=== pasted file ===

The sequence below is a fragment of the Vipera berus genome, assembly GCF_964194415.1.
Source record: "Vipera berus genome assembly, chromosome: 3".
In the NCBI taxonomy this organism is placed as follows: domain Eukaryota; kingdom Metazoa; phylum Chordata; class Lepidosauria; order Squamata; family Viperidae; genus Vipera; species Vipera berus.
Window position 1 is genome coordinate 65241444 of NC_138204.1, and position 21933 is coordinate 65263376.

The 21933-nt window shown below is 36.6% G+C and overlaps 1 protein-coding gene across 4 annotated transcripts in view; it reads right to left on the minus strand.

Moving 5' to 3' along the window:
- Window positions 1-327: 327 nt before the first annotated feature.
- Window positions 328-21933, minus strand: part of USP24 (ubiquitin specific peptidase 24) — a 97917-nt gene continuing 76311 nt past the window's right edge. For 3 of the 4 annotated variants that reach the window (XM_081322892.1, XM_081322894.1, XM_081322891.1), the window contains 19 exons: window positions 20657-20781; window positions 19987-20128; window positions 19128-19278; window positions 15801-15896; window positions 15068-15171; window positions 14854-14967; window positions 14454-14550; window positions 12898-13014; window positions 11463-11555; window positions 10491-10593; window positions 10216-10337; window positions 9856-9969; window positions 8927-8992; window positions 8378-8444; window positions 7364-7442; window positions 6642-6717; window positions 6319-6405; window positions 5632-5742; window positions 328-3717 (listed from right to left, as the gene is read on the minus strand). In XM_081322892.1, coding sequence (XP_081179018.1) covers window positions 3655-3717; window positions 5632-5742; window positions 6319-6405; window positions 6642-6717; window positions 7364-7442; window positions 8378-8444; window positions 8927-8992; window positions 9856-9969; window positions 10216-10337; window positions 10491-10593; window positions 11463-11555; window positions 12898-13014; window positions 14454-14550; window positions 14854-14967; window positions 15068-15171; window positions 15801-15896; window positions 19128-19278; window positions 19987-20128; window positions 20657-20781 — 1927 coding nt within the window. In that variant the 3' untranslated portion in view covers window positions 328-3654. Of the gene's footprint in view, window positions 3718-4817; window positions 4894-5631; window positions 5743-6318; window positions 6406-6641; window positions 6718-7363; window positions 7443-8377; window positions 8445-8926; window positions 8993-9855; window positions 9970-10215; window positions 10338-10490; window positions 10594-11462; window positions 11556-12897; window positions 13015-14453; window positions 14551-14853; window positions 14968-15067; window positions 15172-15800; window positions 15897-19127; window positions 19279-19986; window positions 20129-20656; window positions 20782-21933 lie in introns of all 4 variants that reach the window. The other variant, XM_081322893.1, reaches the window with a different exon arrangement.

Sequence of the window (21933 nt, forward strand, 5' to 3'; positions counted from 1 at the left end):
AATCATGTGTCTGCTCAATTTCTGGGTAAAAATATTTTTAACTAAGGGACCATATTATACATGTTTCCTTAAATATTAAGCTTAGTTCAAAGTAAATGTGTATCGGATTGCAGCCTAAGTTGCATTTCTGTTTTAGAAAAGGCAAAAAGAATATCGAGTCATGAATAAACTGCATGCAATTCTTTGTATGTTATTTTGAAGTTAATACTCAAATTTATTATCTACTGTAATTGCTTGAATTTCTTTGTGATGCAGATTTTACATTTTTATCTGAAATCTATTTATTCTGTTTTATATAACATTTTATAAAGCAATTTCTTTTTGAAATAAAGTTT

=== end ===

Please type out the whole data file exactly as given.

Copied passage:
The sequence below is a fragment of the Vipera berus genome, assembly GCF_964194415.1.
Source record: "Vipera berus genome assembly, chromosome: 3".
In the NCBI taxonomy this organism is placed as follows: domain Eukaryota; kingdom Metazoa; phylum Chordata; class Lepidosauria; order Squamata; family Viperidae; genus Vipera; species Vipera berus.
Window position 1 is genome coordinate 65241444 of NC_138204.1, and position 21933 is coordinate 65263376.

The 21933-nt window shown below is 36.6% G+C and overlaps 1 protein-coding gene across 4 annotated transcripts in view; it reads right to left on the minus strand.

Moving 5' to 3' along the window:
- Window positions 1-327: 327 nt before the first annotated feature.
- Window positions 328-21933, minus strand: part of USP24 (ubiquitin specific peptidase 24) — a 97917-nt gene continuing 76311 nt past the window's right edge. For 3 of the 4 annotated variants that reach the window (XM_081322892.1, XM_081322894.1, XM_081322891.1), the window contains 19 exons: window positions 20657-20781; window positions 19987-20128; window positions 19128-19278; window positions 15801-15896; window positions 15068-15171; window positions 14854-14967; window positions 14454-14550; window positions 12898-13014; window positions 11463-11555; window positions 10491-10593; window positions 10216-10337; window positions 9856-9969; window positions 8927-8992; window positions 8378-8444; window positions 7364-7442; window positions 6642-6717; window positions 6319-6405; window positions 5632-5742; window positions 328-3717 (listed from right to left, as the gene is read on the minus strand). In XM_081322892.1, coding sequence (XP_081179018.1) covers window positions 3655-3717; window positions 5632-5742; window positions 6319-6405; window positions 6642-6717; window positions 7364-7442; window positions 8378-8444; window positions 8927-8992; window positions 9856-9969; window positions 10216-10337; window positions 10491-10593; window positions 11463-11555; window positions 12898-13014; window positions 14454-14550; window positions 14854-14967; window positions 15068-15171; window positions 15801-15896; window positions 19128-19278; window positions 19987-20128; window positions 20657-20781 — 1927 coding nt within the window. In that variant the 3' untranslated portion in view covers window positions 328-3654. Of the gene's footprint in view, window positions 3718-4817; window positions 4894-5631; window positions 5743-6318; window positions 6406-6641; window positions 6718-7363; window positions 7443-8377; window positions 8445-8926; window positions 8993-9855; window positions 9970-10215; window positions 10338-10490; window positions 10594-11462; window positions 11556-12897; window positions 13015-14453; window positions 14551-14853; window positions 14968-15067; window positions 15172-15800; window positions 15897-19127; window positions 19279-19986; window positions 20129-20656; window positions 20782-21933 lie in introns of all 4 variants that reach the window. The other variant, XM_081322893.1, reaches the window with a different exon arrangement.

Sequence of the window (21933 nt, forward strand, 5' to 3'; positions counted from 1 at the left end):
AATCATGTGTCTGCTCAATTTCTGGGTAAAAATATTTTTAACTAAGGGACCATATTATACATGTTTCCTTAAATATTAAGCTTAGTTCAAAGTAAATGTGTATCGGATTGCAGCCTAAGTTGCATTTCTGTTTTAGAAAAGGCAAAAAGAATATCGAGTCATGAATAAACTGCATGCAATTCTTTGTATGTTATTTTGAAGTTAATACTCAAATTTATTATCTACTGTAATTGCTTGAATTTCTTTGTGATGCAGATTTTACATTTTTATCTGAAATCTATTTATTCTGTTTTATATAACATTTTATAAAGCAATTTCTTTTTGAAATAAAGTTT